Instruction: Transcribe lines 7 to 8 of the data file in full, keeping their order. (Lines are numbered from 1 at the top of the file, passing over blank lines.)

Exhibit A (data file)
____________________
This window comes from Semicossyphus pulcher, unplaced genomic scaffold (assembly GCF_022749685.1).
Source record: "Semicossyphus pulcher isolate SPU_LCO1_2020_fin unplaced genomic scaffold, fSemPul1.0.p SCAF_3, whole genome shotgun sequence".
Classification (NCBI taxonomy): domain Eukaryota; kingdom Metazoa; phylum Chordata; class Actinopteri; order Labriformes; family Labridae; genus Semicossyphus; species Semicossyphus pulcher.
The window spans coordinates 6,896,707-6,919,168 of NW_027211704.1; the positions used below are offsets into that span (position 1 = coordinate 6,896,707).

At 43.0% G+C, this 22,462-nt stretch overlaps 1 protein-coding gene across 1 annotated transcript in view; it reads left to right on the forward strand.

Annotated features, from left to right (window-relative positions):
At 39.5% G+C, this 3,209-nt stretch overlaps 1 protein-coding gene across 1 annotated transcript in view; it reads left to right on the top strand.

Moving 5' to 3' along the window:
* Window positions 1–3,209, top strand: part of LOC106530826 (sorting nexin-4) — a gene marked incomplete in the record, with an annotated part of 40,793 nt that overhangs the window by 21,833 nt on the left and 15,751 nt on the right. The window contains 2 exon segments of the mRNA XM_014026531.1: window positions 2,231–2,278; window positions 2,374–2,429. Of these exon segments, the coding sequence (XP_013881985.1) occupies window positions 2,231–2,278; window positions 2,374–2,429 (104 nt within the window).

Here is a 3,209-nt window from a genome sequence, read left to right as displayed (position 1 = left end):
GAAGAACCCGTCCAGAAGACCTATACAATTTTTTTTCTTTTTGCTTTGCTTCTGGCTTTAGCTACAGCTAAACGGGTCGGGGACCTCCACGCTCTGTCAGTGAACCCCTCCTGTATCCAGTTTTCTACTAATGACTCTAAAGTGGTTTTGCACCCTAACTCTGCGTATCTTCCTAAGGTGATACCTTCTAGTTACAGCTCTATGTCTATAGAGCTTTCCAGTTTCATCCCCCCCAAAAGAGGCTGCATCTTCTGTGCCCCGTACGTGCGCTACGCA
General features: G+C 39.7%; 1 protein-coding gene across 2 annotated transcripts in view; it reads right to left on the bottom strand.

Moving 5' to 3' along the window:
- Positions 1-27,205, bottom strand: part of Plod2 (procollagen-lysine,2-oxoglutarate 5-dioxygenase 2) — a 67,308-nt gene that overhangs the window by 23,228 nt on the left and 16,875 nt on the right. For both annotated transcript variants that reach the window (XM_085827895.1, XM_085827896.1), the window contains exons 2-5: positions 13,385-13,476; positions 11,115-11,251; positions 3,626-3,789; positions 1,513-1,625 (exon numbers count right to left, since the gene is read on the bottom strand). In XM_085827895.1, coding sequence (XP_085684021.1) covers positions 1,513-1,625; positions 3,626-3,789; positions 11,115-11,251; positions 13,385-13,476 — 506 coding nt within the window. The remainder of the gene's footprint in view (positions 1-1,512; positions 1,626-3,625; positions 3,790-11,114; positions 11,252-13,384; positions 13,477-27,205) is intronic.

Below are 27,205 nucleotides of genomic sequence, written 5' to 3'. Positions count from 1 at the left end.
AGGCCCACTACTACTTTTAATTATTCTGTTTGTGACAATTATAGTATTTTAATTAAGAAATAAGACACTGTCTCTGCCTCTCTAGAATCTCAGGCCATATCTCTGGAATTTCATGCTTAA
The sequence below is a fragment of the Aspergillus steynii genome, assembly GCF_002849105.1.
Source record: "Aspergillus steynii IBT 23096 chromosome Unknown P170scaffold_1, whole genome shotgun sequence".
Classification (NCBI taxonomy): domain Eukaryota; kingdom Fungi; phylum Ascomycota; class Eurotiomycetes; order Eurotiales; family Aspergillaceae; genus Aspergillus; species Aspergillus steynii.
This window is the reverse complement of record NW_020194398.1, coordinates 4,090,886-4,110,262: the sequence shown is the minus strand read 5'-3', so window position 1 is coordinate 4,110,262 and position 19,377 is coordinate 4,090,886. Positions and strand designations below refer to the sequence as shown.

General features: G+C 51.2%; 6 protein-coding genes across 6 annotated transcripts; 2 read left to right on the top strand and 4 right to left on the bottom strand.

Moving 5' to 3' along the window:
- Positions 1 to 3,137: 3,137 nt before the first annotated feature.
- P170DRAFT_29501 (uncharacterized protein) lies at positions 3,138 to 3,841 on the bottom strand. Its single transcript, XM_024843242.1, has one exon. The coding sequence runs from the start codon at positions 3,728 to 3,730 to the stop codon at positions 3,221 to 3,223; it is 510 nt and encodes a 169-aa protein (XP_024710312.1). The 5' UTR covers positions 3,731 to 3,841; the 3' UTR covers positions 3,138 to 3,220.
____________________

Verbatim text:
At 39.5% G+C, this 3,209-nt stretch overlaps 1 protein-coding gene across 1 annotated transcript in view; it reads left to right on the top strand.

Moving 5' to 3' along the window: